Values of Excellence, Teamwork Drive Progress for Successful 2013, 2014 Go-lives
posted September 17th, 2012
Excellence and teamwork are among the five values that support Duke University Health System’s core value of “Caring for Our Patients, Their Loved Ones and Each Other.
They also echo throughout physician champion Charles M. Hodges, M.D.’s assessment of the important progress being made in preparation for Duke Maestro Care’s July 2013 inpatient go-live and the February 2014 go-live at Duke Raleigh Hospital, where Hodges is Chief Medical Information Officer.
In fact, excellent effort and outstanding teamwork by inpatient champions have combined to put the work ahead of schedule in creating order sets and working on documentation including patient histories, physical and discharges summaries, and progress notes.
“Some of the champions are unbelievably productive despite that being just a part-time position,” Hodges said. “They are able to generate a lot of material. Some are even producing materials a couple of waves ahead.”
He credits a growing sense of shared mission among the champions representing DRAH, Duke University Hospital and Durham Regional Hospital who are collaborating to ensure that Maestro Care provides coordinated care that reflects DUHS’ core value.
“A feeling of teamwork doesn’t occur right away,” Hodges said. “When we first put these 20-some champions together, all were from different disciplines and different locations across the health system, and we only knew each other from occasional interactions. Now you get a sense in team meetings that people feel relaxed and enjoy a sense of achievement from working together.”
Many also are going the extra mile to further demonstrate teamwork.
“Some of the people who have gotten ahead are doing exactly things you’d want team members to do,” Hodges said. “They are reaching out to people who might be a little bit behind for whatever reason and helping them catch up. I think the team is gelling and that’s what’s allowing us to move ahead.” For example, one team member helps another with a particularly large number of order sets, creating them in Provation in order to allow the colleague to catch up.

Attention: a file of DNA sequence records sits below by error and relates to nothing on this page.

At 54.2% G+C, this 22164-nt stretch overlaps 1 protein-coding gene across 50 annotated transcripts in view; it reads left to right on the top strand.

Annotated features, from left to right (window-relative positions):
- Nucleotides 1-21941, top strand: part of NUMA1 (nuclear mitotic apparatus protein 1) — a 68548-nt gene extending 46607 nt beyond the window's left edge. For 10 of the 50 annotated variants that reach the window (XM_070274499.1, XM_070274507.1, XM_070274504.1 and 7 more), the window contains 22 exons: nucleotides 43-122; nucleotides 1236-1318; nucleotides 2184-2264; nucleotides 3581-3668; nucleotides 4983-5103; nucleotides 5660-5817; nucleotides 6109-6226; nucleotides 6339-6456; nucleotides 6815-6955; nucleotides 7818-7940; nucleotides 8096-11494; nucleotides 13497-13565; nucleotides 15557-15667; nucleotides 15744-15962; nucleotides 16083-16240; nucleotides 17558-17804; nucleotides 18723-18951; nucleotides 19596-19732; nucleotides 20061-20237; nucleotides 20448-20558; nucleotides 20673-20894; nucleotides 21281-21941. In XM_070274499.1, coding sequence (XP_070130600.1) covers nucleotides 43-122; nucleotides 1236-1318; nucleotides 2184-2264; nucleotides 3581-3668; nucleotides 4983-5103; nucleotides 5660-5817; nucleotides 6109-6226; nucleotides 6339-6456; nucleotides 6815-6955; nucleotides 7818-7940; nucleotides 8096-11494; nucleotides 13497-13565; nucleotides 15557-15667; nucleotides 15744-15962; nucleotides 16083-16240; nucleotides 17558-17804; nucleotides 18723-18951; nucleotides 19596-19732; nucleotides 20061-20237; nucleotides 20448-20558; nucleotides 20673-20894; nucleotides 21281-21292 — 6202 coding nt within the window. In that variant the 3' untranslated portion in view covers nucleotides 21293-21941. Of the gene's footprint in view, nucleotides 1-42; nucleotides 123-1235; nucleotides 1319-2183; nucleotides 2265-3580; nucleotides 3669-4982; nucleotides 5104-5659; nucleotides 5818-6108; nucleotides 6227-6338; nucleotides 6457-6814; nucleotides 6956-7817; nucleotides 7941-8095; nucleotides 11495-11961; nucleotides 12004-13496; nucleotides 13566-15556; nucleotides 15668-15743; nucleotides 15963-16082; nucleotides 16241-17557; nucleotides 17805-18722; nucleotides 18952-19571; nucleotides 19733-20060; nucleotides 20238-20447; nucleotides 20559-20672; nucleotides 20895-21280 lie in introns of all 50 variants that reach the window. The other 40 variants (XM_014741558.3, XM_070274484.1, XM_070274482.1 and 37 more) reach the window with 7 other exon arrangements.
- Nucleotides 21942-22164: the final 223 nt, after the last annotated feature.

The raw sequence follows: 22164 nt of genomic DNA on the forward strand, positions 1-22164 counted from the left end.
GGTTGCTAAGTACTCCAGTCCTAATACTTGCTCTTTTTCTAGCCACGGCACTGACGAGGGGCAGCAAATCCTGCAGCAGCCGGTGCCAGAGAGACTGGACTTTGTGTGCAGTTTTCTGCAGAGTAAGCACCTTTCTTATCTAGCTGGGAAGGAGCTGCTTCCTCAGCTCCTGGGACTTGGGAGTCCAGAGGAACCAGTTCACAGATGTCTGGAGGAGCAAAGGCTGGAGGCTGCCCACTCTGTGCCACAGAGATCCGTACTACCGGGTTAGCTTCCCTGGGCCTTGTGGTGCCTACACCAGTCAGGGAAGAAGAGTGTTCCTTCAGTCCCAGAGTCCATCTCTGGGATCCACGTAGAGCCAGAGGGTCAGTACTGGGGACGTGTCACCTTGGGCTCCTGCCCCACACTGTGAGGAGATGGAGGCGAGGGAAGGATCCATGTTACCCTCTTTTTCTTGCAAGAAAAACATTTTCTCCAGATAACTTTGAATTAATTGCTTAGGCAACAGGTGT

The current progress and Wave 1’s successful go-live on July 18 provide positive momentum moving forward toward inpatient go-live.
“It was reassuring to see that Wave 1 went well,” Hodges said. “When the inpatient turn comes next July and Duke Raleigh goes live a few months later, we will have gone through a couple of waves, learning many things and getting through a few bugs, so that should make our implementation easier.”
Meanwhile, confidence continues to build as Maestro Care’s inpatient functionalities emerge in planned phases, allowing people to go to the playground to test the inpatient build and gain even more knowledge of and experience with the system.
With order sets the first phase to be completed, next steps include completing the patient histories, physical and discharges summaries, progress notes and other documents. Then comes sharing the build with specialists to see how they respond.
The goal is achieving uniformity in inpatient workflow while allowing room for specialists to tailor things to their individual needs.
“What we don’t know yet is what will happen when we show the product to the specialists,” Hodges said. “We’re trying to develop generic notes that are not overly specific and allow the specialists themselves to amend and customize to their liking.” The learning process will continue after Wave 2 on Oct. 10, when many specialty clinics go-live.
Hodges credits the Maestro Care leadership for hard work of its own in keeping everything on track.
“They’ve set the tone for the rest of us,” he said.
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